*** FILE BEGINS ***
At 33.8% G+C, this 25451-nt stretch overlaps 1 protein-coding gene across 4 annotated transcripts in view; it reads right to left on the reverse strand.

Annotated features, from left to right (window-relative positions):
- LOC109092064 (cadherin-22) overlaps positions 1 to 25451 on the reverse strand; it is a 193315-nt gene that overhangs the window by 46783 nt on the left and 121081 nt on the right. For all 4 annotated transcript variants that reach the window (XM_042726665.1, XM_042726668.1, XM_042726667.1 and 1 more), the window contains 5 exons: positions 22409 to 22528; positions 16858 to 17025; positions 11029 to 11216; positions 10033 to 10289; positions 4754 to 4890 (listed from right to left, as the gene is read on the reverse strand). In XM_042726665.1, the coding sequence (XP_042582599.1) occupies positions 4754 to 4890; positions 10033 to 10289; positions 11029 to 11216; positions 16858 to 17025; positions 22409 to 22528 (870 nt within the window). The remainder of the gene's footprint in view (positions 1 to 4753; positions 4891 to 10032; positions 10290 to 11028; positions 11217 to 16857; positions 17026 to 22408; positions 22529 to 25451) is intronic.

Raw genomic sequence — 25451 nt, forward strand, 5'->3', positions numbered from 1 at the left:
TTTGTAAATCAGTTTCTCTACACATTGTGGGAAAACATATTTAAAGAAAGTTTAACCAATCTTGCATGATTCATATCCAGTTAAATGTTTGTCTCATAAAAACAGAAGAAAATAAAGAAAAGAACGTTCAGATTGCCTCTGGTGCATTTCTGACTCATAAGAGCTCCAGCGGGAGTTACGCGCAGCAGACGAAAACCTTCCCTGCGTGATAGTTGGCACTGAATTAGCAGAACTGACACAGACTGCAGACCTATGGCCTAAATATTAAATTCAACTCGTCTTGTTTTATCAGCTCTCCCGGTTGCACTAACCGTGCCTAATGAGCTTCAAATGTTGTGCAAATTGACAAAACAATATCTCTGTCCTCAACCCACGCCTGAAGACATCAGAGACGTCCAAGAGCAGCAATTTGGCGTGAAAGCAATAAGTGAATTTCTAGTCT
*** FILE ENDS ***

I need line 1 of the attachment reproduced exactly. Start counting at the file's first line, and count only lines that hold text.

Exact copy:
At 33.8% G+C, this 25451-nt stretch overlaps 1 protein-coding gene across 4 annotated transcripts in view; it reads right to left on the reverse strand.